REVIEW: Mayday Parade – Anywhere But Here

maydayArtist: Mayday Parade
Album: Anywhere But Here
Genre: Pop Rock
Label: Atlantic

What’s worse than losing your frontman? Losing your main songwriter. Just ask Mayday Parade, or, since they aren’t big on discussing what caused fellow founding member Jason Lancaster to leave shortly after recording the last record, simply hit play on the group’s near heartless second full length, Anywhere But Here, which, ironically, is exactly where many fans may wish the band’s sound went.

Now I’m aware of the harsh nature of that introduction, but that’s only because this review has been a long time coming. I, like many, jumped on the Mayday bandwagon following their delectable addition to Punk Goes Acoustic 2, but upon hearing of Lancaster’s departure, I knew there may be troubled water ahead. Then we have the extended period of wait since the album’s release [which most will claim is due to the strong sales, but without even a new demo, it’s not hard to piece together the truth], followed by the “blink and you’ll miss it” video premiere of the title track and you have yourself a recipe for disaster waiting to happen. However, I will add, it’s nowhere near the worst thing I’ve heard this year, but sometimes, you need to drop the hammer and wake the masses up to approaching cliff of mediocrity.

Kicking things off with a track that’s far too similar too about 5 The Academy Is songs, “Kids in Love” welcomes us to the record with enough heart for every pop rock Summer since Warped began. Lyrics about teen love, group vocals on the chorus, simple drumming, some light riff over the pre-chorus, yup, this is pop rock. Nothing stands out, it just hits you and you think “yup, that’s the same love story we always hear,” but for some reason, it just feels dull. We get it, you still look back and smile, but fear you won’t ever get what you want or that you missed some opportunity. We discussed this on the last release [and the EP before that]. Next!?

The album’s first single, which is also the title track, carries into what becomes a very deadpan record of forced emotions being expressed about falling tears, broken hearts, emptiness, etc. Sound like walking down a high school corridor to anyone else? The song itself has a solid structure and is musically quite appealing, but it’s the complete lack of substance in the lyrics that makes it all stay on the record. Nothing sticks with you and quickly, you realize that tracks like “The Silence,” “Bruised and Scarred,” “Center of Attention,” and “I Swear This Time I Mean It” all fall victim to this problem. Amazing beginnings, great structure, musically engaging without being too simple or complex, but the lyrics that once were scribbled on notebooks, Twitters, Myspaces, and more have seemingly been abandoned for generic metaphors and simplistic rhyme schemes. I mean, come on, how many times can someone hurting feel “like a knife”? Be creative kids, that’s what you [supposedly] do for a living.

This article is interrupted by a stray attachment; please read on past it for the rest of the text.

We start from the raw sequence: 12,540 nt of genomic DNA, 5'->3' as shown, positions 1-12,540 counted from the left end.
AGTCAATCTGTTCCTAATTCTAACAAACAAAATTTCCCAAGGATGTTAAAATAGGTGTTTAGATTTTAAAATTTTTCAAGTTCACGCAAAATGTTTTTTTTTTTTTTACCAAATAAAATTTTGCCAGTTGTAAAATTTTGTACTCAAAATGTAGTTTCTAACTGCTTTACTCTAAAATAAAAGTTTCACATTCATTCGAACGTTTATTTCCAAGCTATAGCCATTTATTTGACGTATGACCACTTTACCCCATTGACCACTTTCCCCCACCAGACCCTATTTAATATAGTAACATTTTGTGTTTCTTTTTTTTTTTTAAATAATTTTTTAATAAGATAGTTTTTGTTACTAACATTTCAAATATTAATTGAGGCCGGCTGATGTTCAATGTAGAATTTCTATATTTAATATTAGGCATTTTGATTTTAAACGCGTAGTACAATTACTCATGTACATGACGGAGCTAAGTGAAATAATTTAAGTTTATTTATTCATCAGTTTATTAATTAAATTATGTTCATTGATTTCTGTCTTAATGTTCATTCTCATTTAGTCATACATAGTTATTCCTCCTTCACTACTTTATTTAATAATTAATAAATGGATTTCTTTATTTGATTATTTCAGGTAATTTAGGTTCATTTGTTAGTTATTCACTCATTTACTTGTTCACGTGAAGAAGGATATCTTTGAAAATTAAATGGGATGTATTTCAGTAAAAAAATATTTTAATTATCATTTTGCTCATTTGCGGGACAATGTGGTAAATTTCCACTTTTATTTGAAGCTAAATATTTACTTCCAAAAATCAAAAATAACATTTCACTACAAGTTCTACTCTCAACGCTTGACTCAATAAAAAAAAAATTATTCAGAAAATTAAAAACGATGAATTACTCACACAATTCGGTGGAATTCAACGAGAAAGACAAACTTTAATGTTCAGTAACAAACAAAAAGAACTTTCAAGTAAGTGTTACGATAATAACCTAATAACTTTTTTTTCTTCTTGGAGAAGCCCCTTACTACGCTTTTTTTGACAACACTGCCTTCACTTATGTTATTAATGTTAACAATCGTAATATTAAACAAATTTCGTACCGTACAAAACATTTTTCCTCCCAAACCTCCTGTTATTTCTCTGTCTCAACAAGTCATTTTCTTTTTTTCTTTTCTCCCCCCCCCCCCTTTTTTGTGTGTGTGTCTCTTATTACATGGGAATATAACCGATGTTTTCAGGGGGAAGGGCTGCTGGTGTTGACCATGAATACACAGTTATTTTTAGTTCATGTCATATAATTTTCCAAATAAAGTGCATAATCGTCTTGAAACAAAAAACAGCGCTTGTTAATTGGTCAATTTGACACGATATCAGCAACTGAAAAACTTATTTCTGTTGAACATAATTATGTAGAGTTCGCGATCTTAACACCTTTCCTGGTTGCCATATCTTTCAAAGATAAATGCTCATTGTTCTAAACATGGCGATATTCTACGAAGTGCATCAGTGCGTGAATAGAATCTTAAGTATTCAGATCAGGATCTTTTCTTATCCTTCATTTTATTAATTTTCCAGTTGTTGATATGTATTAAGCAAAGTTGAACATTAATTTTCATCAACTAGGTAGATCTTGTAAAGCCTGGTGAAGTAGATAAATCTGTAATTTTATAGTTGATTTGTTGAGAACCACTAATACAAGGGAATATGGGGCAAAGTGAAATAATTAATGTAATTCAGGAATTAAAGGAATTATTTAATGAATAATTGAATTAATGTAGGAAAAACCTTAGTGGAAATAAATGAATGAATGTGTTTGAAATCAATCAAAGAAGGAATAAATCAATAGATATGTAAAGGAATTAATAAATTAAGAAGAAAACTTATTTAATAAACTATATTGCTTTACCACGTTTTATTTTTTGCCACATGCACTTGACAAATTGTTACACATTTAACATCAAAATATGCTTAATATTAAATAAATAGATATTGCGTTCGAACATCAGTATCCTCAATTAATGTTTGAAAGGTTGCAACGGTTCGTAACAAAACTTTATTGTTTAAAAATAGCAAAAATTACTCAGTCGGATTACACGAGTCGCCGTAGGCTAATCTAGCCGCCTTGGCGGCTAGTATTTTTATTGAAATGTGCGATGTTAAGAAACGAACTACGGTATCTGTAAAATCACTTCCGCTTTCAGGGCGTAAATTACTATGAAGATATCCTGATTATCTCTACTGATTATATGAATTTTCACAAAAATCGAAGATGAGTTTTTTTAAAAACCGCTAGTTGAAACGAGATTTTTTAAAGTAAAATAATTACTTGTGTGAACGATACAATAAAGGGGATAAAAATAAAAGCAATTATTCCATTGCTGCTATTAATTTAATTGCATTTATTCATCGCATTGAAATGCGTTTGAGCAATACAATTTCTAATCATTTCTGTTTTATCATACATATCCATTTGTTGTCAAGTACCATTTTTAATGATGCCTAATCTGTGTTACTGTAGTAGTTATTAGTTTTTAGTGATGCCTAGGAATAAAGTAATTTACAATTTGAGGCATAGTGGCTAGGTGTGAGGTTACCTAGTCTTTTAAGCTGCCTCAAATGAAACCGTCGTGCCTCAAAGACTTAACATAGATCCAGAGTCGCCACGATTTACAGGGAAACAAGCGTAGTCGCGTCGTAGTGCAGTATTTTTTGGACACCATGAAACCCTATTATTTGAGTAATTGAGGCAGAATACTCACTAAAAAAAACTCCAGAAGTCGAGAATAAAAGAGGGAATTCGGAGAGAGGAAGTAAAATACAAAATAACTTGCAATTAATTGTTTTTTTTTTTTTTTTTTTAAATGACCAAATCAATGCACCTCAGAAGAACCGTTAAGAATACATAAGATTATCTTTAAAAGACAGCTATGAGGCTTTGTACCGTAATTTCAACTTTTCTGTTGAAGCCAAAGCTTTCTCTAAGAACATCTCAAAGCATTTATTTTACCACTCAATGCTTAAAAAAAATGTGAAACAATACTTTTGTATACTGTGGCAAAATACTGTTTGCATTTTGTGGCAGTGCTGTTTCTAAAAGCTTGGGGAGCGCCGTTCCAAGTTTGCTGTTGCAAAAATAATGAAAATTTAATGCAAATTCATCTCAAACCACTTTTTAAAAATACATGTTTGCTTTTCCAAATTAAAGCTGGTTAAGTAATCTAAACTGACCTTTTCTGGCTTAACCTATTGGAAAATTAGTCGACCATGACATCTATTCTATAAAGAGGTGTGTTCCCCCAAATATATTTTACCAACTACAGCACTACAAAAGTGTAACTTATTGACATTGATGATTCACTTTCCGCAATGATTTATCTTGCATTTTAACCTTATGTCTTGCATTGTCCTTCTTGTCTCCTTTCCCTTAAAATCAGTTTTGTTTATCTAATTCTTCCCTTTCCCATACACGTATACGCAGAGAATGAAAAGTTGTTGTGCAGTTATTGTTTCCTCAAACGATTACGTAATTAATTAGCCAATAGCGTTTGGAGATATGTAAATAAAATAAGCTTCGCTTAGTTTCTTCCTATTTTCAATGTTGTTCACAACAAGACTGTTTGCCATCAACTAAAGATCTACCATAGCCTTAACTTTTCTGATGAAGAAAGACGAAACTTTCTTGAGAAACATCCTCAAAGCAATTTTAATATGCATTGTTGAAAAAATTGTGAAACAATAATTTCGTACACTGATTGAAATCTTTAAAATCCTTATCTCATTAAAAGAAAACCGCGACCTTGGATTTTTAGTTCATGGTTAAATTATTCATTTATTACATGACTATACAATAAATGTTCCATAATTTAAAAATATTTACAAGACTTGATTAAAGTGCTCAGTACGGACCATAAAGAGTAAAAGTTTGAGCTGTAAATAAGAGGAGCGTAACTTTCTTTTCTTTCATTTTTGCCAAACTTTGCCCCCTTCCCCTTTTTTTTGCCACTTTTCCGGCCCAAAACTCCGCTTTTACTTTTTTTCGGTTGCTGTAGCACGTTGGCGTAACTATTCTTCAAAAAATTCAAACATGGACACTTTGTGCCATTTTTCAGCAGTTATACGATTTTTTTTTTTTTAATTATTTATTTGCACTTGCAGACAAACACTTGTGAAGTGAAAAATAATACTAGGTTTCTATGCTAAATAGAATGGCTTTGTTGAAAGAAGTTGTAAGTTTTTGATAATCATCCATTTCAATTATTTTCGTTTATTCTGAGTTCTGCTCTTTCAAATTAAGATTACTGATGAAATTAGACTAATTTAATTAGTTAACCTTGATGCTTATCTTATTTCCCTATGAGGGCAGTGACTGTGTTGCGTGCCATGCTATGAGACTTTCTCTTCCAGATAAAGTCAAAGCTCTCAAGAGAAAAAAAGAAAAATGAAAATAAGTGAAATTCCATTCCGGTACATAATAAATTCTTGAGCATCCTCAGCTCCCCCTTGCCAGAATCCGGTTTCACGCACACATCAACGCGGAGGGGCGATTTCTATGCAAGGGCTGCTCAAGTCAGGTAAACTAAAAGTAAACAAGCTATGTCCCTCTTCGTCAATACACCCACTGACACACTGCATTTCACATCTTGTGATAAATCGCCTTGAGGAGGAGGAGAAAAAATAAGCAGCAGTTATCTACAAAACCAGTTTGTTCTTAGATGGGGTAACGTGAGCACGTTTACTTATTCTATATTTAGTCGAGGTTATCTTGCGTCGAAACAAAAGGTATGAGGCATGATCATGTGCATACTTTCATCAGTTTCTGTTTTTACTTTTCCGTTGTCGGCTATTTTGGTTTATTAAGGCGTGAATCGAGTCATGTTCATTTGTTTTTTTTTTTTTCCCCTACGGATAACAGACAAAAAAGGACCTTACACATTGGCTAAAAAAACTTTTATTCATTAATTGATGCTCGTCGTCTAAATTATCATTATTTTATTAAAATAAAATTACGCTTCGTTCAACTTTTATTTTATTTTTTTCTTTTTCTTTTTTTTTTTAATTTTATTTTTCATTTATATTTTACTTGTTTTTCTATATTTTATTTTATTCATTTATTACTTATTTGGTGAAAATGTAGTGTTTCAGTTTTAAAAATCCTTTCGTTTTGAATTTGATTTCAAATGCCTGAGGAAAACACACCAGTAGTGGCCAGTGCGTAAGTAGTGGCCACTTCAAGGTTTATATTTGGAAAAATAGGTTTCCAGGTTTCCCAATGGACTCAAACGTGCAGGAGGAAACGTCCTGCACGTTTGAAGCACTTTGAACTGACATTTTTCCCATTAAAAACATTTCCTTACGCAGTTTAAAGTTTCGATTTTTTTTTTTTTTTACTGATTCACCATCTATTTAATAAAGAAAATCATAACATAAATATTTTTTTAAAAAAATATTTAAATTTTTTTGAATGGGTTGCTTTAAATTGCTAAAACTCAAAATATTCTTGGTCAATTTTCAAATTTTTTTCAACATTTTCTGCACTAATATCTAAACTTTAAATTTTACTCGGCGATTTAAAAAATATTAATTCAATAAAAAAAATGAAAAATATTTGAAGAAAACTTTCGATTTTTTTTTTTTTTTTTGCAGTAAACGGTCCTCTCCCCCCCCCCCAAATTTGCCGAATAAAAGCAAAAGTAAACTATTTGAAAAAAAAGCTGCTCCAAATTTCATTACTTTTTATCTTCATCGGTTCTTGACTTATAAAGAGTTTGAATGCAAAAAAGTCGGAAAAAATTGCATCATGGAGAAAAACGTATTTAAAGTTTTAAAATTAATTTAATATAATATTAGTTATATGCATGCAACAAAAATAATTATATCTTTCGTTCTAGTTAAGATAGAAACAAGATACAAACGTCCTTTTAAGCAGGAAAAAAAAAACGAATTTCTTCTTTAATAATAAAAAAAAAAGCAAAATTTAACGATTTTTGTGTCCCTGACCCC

I would like to note that it’s not all mediocrity and flat out boring songs. “If You Can’t Live Without Me, Why Aren’t You Dead Yet” has a pretty ferocious guitar solo that works amazingly well though it’s horribly out of place. Likewise, the instrumentation on “Save Your Heart” sounds like a platinum track, but something in the depth of the lyrics and the vocal delivery makes what could be an epic and emotionally provocative song seem like just another song about a girl. Actually, that’s the problem throughout the record, though there are many moments that make you go “that’s catchy,” the subject material just feels so heartless that it appears not even the band connects with it.

There isn’t a single doubt in my mind that Mayday Parade set out to make an album so great that listeners forgot about the absence of Jason Lancaster from the band’s creative process, but that isn’t the result. As Kevin Smith once said, “You don’t set out to make a flop, sometimes that’s just what happens when you put the pieces together.” Anywhere But Here comes across as a band trying to be something they no longer are and what comes across from it in the end is that they don’t even know where to go from here. The lyrics have the weight of a snowflake and though the music has moments of sheer pop brilliance, they can’t keep this ship afloat for too long.

Score: 7/10

James Shotwell
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2 Responses to “REVIEW: Mayday Parade – Anywhere But Here”

  1. MusicalMuse says:

    James is so off base. This is a really good album. And many others agree, for example,

    One of traits of a good album is it grows on you and the more you listen the better you like it. You keep finding new favorite songs and can’t get enough.

    “Anywhere but here” is that kind of album. Get it and see for yourself. Peace

  2. screamingMAYDAY says:

    James never said that this album flat out sucked. If you compare this album to Mayday’s older albums however, you can really tell that something’s lacking. This album doesn’t fit with their other stuff. And I don’t see how I could change my favorite song from this album, as most of the songs on here sound the same with an exception for 3 or 4 songs. Sure it’s catchy and it’ll grow on you, and it’ll be your favorite album…until The Maine, The Cab, or All Time Low releases a new batch of the same.